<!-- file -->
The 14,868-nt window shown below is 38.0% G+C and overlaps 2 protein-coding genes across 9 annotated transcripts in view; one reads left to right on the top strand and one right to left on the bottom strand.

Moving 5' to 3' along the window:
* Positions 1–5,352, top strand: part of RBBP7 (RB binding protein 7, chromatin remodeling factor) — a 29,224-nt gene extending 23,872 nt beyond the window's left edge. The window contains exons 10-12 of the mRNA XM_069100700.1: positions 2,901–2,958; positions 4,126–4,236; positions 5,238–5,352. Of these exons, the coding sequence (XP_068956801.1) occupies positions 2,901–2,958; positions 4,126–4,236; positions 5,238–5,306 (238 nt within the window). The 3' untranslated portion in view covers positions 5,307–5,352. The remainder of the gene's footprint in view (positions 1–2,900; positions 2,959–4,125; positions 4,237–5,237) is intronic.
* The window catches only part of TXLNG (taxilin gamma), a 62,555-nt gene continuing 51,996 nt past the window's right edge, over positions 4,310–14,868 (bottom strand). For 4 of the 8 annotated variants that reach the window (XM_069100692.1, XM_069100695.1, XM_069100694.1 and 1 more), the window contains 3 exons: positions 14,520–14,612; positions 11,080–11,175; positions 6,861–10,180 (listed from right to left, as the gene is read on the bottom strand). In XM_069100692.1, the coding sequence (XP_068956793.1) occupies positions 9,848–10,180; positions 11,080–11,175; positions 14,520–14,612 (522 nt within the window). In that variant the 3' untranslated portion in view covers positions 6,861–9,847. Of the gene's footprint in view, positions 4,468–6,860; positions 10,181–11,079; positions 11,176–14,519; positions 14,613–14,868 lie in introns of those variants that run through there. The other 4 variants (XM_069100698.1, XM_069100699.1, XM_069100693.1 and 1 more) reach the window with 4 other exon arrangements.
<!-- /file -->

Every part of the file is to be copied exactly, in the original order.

The 14,868-nt window shown below is 38.0% G+C and overlaps 2 protein-coding genes across 9 annotated transcripts in view; one reads left to right on the top strand and one right to left on the bottom strand.

Moving 5' to 3' along the window:
* Positions 1–5,352, top strand: part of RBBP7 (RB binding protein 7, chromatin remodeling factor) — a 29,224-nt gene extending 23,872 nt beyond the window's left edge. The window contains exons 10-12 of the mRNA XM_069100700.1: positions 2,901–2,958; positions 4,126–4,236; positions 5,238–5,352. Of these exons, the coding sequence (XP_068956801.1) occupies positions 2,901–2,958; positions 4,126–4,236; positions 5,238–5,306 (238 nt within the window). The 3' untranslated portion in view covers positions 5,307–5,352. The remainder of the gene's footprint in view (positions 1–2,900; positions 2,959–4,125; positions 4,237–5,237) is intronic.
* The window catches only part of TXLNG (taxilin gamma), a 62,555-nt gene continuing 51,996 nt past the window's right edge, over positions 4,310–14,868 (bottom strand). For 4 of the 8 annotated variants that reach the window (XM_069100692.1, XM_069100695.1, XM_069100694.1 and 1 more), the window contains 3 exons: positions 14,520–14,612; positions 11,080–11,175; positions 6,861–10,180 (listed from right to left, as the gene is read on the bottom strand). In XM_069100692.1, the coding sequence (XP_068956793.1) occupies positions 9,848–10,180; positions 11,080–11,175; positions 14,520–14,612 (522 nt within the window). In that variant the 3' untranslated portion in view covers positions 6,861–9,847. Of the gene's footprint in view, positions 4,468–6,860; positions 10,181–11,079; positions 11,176–14,519; positions 14,613–14,868 lie in introns of those variants that run through there. The other 4 variants (XM_069100698.1, XM_069100699.1, XM_069100693.1 and 1 more) reach the window with 4 other exon arrangements.